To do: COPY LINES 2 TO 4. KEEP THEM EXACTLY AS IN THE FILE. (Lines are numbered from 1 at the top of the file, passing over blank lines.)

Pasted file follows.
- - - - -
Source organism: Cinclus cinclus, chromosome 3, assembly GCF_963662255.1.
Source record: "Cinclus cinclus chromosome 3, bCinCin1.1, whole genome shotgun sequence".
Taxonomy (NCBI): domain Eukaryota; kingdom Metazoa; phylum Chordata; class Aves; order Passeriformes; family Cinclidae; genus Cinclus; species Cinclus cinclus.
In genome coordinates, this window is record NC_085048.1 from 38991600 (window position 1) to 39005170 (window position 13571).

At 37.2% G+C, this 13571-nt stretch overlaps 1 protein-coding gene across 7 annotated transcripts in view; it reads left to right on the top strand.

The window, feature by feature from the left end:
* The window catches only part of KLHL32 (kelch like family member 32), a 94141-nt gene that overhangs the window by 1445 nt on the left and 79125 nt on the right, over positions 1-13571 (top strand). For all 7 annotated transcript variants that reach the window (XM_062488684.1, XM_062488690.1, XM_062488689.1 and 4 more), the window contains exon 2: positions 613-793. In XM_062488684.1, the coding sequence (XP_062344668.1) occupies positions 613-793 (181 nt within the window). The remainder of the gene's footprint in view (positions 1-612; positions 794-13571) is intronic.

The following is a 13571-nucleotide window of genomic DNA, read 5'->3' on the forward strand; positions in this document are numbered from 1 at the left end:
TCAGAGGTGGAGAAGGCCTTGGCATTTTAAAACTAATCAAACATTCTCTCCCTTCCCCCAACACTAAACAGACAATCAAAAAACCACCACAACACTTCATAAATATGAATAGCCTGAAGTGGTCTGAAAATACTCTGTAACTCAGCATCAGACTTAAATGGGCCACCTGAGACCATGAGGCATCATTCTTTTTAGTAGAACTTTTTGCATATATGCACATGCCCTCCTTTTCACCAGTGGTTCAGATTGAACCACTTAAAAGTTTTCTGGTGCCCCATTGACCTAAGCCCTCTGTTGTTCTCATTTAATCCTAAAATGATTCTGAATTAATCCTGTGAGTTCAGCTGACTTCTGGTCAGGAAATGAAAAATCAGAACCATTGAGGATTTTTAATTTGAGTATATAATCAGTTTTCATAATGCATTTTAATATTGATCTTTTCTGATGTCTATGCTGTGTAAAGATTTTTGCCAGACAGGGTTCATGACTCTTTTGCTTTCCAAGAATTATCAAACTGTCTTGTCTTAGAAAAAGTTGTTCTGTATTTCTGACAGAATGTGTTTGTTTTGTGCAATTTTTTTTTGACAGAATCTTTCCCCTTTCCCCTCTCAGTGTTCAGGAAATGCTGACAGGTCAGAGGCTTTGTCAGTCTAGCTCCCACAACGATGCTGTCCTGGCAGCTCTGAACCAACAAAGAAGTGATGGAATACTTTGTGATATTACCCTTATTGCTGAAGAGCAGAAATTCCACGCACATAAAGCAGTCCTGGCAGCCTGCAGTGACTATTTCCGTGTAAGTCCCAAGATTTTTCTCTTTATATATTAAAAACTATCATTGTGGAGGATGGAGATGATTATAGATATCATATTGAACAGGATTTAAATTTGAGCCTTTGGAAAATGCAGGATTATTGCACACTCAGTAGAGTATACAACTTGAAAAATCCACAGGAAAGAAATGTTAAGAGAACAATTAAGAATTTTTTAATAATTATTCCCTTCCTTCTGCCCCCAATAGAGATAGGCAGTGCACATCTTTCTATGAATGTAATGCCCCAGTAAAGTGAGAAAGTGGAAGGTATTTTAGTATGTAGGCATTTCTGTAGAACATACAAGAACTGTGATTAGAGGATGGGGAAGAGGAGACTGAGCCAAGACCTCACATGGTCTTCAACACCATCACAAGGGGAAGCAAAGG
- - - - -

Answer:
Source record: "Cinclus cinclus chromosome 3, bCinCin1.1, whole genome shotgun sequence".
Taxonomy (NCBI): domain Eukaryota; kingdom Metazoa; phylum Chordata; class Aves; order Passeriformes; family Cinclidae; genus Cinclus; species Cinclus cinclus.
In genome coordinates, this window is record NC_085048.1 from 38991600 (window position 1) to 39005170 (window position 13571).